If we are going to transition towards more sustainable and resilient agricultural practices, we need co-ordinated efforts across sectors, supportive government policies and – last but not least – smart technologies.

Fortunately, innovations in farming technology are now being rapidly developed and rolled out commercially, some examples of which are described below.



Using smart robotics technology is one of the main ways of revolutionising agriculture. Nowadays, there are many different forms of robots available to assist farmers, such as:

  • Seeding robots: These can dig soil, plant seeds, and then add fertiliser and water. By using GPS, seeds are only sown where required, which minimises waste.


Source: Farmdroid

  • Harvesting and picking robots: Improved sensor technology and precise motion capabilities now mean that these robots can be used for working on a wide range of crops. Sensors, 3D cameras and machine learning are all key here.
  • Drones: These can be used for tasks such as aerially surveying, mapping and spraying large areas quickly and efficiently.
  • Crop sprayers: Land-based robots can be used to efficiently apply pesticides and fertilisers only where they are required. Using a robot for this job is also beneficial because pesticides can be harmful to humans.
  • Weeding and mowing robots: These are used to both agitate the soil and remove weeds, which are vital tasks for maximum crop yields. Drawing power from onboard solar panels makes the robots even more efficient and cost-effective.

Irrigation technology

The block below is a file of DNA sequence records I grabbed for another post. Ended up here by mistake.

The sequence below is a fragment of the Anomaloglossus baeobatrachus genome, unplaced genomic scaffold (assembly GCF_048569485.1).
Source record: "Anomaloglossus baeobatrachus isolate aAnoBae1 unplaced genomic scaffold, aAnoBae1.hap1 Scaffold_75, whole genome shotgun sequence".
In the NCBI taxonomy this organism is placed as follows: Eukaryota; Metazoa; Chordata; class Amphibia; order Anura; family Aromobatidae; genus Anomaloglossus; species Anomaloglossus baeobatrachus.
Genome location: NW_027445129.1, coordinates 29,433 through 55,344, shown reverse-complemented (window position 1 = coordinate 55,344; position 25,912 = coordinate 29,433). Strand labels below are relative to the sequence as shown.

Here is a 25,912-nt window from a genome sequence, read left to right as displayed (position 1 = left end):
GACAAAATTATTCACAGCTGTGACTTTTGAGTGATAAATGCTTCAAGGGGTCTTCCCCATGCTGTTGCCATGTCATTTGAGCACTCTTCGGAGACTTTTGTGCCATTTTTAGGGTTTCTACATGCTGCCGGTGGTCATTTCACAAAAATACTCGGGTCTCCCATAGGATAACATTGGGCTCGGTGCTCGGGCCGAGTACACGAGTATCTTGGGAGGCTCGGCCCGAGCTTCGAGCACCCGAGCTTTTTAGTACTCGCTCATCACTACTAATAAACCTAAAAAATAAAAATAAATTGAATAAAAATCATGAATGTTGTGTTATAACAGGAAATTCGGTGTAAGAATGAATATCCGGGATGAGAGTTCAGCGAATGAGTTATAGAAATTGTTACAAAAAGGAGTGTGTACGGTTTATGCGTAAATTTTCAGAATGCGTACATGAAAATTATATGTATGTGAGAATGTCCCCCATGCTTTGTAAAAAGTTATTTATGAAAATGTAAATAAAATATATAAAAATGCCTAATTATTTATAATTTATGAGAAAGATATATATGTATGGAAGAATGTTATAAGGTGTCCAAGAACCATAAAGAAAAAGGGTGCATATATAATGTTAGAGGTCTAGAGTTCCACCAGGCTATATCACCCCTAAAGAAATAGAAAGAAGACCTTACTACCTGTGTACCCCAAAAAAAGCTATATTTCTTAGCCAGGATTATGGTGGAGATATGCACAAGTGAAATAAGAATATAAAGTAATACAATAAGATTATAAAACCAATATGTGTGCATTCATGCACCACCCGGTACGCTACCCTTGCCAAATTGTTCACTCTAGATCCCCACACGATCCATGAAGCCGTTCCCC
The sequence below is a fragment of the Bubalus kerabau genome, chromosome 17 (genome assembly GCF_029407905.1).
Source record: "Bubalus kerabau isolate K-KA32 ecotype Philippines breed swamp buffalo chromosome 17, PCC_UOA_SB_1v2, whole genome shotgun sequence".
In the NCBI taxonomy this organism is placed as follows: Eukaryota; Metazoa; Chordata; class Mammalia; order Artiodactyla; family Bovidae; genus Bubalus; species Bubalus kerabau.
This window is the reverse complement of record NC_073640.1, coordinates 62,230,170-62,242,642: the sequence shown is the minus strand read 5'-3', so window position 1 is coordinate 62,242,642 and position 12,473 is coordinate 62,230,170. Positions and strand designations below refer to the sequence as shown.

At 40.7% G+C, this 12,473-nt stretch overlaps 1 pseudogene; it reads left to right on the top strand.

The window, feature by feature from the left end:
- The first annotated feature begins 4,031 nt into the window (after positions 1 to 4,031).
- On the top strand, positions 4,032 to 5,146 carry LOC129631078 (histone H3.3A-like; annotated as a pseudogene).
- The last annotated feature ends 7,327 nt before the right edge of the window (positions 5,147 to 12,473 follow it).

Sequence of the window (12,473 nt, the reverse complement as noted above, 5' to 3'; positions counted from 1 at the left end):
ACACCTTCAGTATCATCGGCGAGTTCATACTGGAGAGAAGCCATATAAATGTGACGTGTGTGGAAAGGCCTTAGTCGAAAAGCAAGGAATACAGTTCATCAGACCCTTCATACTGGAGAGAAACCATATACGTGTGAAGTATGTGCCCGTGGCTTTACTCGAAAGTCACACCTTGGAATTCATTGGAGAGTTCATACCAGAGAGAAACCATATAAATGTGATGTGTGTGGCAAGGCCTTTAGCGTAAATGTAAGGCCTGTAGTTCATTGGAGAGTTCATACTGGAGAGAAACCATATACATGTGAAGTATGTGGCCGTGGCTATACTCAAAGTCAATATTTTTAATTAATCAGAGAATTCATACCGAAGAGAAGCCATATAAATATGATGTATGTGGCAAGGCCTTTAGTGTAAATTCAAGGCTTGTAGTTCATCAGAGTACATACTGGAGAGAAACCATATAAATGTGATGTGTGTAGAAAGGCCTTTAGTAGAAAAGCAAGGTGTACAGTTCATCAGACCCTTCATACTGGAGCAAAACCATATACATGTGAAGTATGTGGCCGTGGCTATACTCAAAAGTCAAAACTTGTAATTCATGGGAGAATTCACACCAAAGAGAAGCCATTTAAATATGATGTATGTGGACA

Famers continually try to ensure that crops receive sufficient water for optimal growth, which often leads to overwatering. This is clearly inefficient and will become increasingly unsustainable as the climate changes. This is why some of the biggest developments in CSA practices are in irrigation technology.

For example, CASCADE uses AI and the IoT to adjust irrigation levels to the specific needs of the crops. This precision agriculture system collects real-time data from soil moisture sensors and then modifies irrigation patterns as required. It is claimed that the system can reduce water use for irrigation by 7%.

Another example is the OSCAR irrigation robot by Osiris. This is an autonomous electric irrigation and fertilisation robot for industrial crops, capable of covering fields up to 25 ha in total autonomy for 3 months.

oscar robots

Source: World Fira

The manufacturer claims that OSCAR saves 10% water, 80% time and 20% energy.

There are also developments on a much smaller scale, such as remote-controlled or autonomous sprinkler robots. These offer flexibility in use and are relatively cheap, although without the capacity of a larger system.


Optical sensors

One of the most important components of smart tech for farming are optical sensors. These allow the precise collection of data on the physiological health of a crop by using light waves.  

In this way, optical sensors enable farmers to make informed decisions around soil fertility in real-time. For example, farmers can optimise irrigation schedules, minimise water use and enhance crop productivity, according to the data-driven insights provided by the sensors. Additionally, optical sensors aid in the early detection of stressors like drought or disease, allowing timely intervention and efficient resource allocation.